To The Lords Of Land, Mills, And Money.

SIR – I am not much addicted to letter writing, but these hard times will sharpen the sensibilities of any rustic, and if there be any merit in these lines pray print them, if your valuable, impartial, and out spoken paper and you will oblige one who has been fasting for lack of bread for a couple of days. – I remain yours, truly,


Woe! woe! to your revel and rout,
Ye men of the golden brain,
Who are scourged for your sins with the hideous gout,
Say, will you not need us again?
You water the streets, what for?
We fear not the dust, should it rise;
To nature’s acts we never demur,
But you fling the dust in our eyes.
Yea, you swill the streets from the spring,
You had better be [carting] bread;
And drown the knell of the passing-bell,
Tolling some starveling is dead.
You care not for [starving] worth,
‘Tis as nauseous to your nose
As the [moth] that rusts, or the dust of the earth
That spoil your princely clothes.
The penniless poor are used up,
For ‘tis you who have taken the grist;
And you give them far the bitterest cup,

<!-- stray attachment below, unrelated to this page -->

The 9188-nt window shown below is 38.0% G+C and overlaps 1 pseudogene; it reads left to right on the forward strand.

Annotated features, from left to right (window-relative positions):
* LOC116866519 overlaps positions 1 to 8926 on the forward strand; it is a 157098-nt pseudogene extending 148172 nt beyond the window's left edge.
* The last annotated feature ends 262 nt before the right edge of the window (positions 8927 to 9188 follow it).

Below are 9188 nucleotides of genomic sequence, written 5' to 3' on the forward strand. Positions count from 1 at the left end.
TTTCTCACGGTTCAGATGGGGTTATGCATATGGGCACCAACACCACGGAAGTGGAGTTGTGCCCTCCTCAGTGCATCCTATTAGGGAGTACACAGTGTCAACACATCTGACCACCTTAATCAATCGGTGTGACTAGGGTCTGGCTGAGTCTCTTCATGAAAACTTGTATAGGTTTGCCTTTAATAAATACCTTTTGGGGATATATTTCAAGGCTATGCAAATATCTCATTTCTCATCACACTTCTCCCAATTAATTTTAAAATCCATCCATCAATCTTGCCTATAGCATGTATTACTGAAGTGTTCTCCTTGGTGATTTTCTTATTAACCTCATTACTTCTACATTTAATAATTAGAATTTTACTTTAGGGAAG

When your overseer tells them to “list.”
We have toiled for the knaves, it is true,
Who have left us but empty dishes;
And who can say but they may yet rue,
Who have stolen the “loaves and fishes.”
Give golden ware to the “roughs,”
Dead [shots] of the hearthstone braves ---
Give silver trowels to civic muffs,
But what do you give to your slaves?
They hatch you your golden eggs,
And they spin you the fibre fine
For the trellis and frills round your dear one’s legs
And their air-blown crinoline.
Woe! woe! to your revel and rout,
Ye lords of the earth and the main;
Ye may wallow in mire like a herd of swine,
But you’re certain to need us again.

Title:To the Lords of Land, Mills, and Money


Publication:The Blackburn Times

Published in:Blackburn

Date:October 8, 1864

Keywords:politics, poverty, radical, slavery, work


This poem is arranged with nine quatrains written with alternating rhymes, and it also alternates different types of three-beat patterns in its metre. Sometimes these are anapaests, sometimes dactyls, and sometimes these are preceded by upbeats (anacrusis) – (The penniless poor are used up, / For ‘tis you who have taken the grist; / And you give them far the bitterest cup, / When your overseer tells them to “list.”)

One of the interesting things about this poem is that its author takes on the personification of ‘STARVATION’ as a nom de plume, endeavouring to encapsulate the voice of those suffering most in the Cotton Famine. Of course, memories of the Irish Famine of the 1840s would still have been fresh for many people, and indeed some Irish workers had settled in Lancashire precisely because of that disaster. This is a relatively rare example of a Cotton Famine poem which contains explicit class antagonism and real political anger. Like ‘A Batchelor’s Fancy’, it is quite direct in its targets, and seeks to highlight a pre-existing economic and social inequality in society.

- SR.